Rolling Stones: Charlie Watts OK if they end

THE ROLLING STONES:  Charlie Watts OK if they hang it up

Charlie Watts has once again said that if The Rolling Stones break up, he'd be fine with it -- which he told also said back in 2002:

"If it stopped tomorrow it wouldn't bother me particularly. I mean it could stop and that would be fine with me because I've had a good ride so far."

Charlie's latest comments came in an interview with The Guardian in which he says, "I love playing the drums and I love playing with Mick and Keith and Ronnie. I don’t know about the rest of it. It wouldn’t bother me if The Rolling Stones said that’s it...enough.”

But he does admit that he might get bored. “I don’t know what I would do if I stopped. Keith is a great one for saying once you’re going, keep going. The big worry for me is being well enough. We don’t work like we used to fortunately. There are huge gaps between each show.”

But Charlie, who is 76, says this before every tour, and the reason for this latest interview is to plug the Stones' European run, which starts in May.

KC & THE SUNSHINE BAND:  Band's songs remain big in commercials

KC and the Sunshine Band remain a popular live act. And their songs are also hits for major advertisers.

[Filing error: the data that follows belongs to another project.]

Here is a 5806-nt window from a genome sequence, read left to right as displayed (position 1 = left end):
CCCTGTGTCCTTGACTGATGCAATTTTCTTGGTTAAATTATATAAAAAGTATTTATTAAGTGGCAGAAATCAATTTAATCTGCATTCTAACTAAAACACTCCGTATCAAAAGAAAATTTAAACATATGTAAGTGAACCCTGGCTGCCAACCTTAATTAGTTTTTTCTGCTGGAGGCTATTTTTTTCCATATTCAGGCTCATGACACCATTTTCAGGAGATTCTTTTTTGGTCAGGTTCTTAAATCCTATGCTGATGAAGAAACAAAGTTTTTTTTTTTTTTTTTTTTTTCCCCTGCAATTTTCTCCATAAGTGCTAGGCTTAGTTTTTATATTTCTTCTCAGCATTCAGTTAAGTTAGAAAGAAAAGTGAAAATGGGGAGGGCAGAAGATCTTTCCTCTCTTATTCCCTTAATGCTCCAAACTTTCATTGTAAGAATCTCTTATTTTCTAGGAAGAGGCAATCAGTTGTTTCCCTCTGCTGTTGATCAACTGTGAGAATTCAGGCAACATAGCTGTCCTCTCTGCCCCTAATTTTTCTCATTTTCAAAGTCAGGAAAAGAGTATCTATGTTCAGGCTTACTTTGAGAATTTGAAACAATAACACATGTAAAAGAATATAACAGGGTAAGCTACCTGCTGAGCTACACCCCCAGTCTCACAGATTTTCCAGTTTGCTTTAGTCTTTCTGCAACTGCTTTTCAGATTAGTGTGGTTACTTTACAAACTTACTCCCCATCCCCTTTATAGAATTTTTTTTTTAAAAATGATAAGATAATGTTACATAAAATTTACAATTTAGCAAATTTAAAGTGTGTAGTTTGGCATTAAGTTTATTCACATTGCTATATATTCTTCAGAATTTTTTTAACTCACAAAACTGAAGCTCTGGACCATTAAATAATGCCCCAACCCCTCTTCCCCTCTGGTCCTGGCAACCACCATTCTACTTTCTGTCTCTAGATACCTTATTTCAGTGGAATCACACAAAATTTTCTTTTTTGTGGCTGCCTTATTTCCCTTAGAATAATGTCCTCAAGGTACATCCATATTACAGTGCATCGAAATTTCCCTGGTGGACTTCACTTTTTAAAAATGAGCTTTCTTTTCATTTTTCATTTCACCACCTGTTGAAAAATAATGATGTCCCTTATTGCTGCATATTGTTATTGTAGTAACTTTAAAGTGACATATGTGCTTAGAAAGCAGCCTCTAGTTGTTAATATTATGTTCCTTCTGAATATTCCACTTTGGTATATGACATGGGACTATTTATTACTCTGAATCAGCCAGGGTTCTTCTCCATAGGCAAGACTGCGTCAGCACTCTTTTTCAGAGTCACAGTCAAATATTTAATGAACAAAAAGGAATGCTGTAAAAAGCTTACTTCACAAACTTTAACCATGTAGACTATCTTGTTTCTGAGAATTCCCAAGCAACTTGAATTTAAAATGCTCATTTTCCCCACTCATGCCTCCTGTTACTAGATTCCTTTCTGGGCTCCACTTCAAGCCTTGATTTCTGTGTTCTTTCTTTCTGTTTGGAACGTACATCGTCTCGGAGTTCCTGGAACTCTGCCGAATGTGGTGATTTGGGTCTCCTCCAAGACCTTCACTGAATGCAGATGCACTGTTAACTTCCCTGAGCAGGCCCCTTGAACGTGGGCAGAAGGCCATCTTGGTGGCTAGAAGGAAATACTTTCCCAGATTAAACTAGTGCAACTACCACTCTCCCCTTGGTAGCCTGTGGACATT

Frontman Harry "KC" Casey posts on the band's website: "I can’t believe it's been 40 years since some of these songs were peaking on the charts! I never imagined the creativity and artistry done back then would still be popular today."

Currently, "Keep It Comin' Love" is the soundtrack of a TV spot for a nationwide restaurant chain. "I’m thrilled the song is in the campaign. I'm always excited when national brands like Applebee’s license my songs to use in their commercials."

 

10cc:  Their real life music

10cc's Eric Stewart says their U.S. breakthrough "I'm Not in Love" has a very personal backstory.

He tells Britain's Guardian, "A few years after [marrying my wife,] Gloria told me: 'You don’t say ‘I love you’ much any more.' I told her that, if I said it all the time, it would sound glib. But I started wondering how I could say it without using those actual words. So 'I’m not in love' became a rhetorical conversation with myself – and then a song."

Eric and bandmate Graham Gouldman decided a slowed-down samba would work well with those words. The combination of music and off-beat lyrics was a winner: "I'm Not in Love" went to number-two in the U.S. and number-one in Britain.

And there's even a happy ending. Stewart says, "Gloria and I have now been married for 51 years. And every day I tell her: 'I love you.'"

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